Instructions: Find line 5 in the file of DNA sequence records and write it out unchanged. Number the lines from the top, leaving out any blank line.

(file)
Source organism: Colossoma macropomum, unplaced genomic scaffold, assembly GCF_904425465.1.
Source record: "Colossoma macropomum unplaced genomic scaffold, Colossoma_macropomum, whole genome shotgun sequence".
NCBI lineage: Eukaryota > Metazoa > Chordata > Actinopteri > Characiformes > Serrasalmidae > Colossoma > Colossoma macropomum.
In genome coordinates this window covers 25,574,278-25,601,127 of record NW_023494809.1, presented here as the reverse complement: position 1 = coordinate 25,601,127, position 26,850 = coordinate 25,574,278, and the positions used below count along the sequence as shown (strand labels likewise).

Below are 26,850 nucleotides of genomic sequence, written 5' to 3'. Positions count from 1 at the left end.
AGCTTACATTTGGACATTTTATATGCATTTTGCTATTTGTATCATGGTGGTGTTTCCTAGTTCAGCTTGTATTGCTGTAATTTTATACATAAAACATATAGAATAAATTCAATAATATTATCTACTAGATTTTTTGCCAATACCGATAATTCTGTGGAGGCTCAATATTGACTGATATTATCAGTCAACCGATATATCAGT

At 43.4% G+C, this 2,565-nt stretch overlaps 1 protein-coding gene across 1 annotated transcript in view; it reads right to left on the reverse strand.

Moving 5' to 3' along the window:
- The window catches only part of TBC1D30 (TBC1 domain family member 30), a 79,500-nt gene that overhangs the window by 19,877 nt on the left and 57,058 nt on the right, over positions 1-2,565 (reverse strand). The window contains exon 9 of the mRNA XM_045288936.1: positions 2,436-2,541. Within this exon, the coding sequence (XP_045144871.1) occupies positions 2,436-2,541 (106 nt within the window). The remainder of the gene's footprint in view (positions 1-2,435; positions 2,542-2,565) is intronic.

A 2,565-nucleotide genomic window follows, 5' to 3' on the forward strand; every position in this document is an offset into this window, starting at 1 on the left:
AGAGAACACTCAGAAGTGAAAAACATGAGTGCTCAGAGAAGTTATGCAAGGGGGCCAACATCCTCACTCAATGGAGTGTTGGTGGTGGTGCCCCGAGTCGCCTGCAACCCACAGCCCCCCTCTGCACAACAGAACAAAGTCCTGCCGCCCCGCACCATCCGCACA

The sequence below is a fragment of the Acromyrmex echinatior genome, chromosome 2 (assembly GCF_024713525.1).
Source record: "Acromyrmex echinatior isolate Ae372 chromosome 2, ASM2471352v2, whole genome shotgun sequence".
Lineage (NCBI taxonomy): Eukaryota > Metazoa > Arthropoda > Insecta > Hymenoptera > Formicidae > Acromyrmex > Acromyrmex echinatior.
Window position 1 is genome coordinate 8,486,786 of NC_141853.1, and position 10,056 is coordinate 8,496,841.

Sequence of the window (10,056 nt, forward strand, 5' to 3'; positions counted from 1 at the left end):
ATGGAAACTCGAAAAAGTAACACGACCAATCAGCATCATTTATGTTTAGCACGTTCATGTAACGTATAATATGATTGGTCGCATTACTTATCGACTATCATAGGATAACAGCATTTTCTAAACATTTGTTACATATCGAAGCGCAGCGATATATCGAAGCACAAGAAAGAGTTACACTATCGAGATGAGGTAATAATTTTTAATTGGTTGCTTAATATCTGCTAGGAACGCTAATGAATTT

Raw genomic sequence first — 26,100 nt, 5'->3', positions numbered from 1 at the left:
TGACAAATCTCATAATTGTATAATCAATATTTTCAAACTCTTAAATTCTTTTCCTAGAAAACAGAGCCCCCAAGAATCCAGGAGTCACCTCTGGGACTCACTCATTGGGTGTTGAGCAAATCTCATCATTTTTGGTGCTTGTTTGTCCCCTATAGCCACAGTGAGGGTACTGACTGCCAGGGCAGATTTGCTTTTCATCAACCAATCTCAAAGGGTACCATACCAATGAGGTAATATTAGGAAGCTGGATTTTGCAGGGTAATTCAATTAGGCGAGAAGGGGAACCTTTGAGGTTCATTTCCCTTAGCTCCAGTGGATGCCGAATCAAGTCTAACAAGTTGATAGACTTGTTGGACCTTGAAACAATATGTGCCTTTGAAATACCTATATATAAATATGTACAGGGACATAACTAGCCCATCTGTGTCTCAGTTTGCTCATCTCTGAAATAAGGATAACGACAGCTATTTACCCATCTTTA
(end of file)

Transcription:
Below are 26,850 nucleotides of genomic sequence, written 5' to 3'. Positions count from 1 at the left end.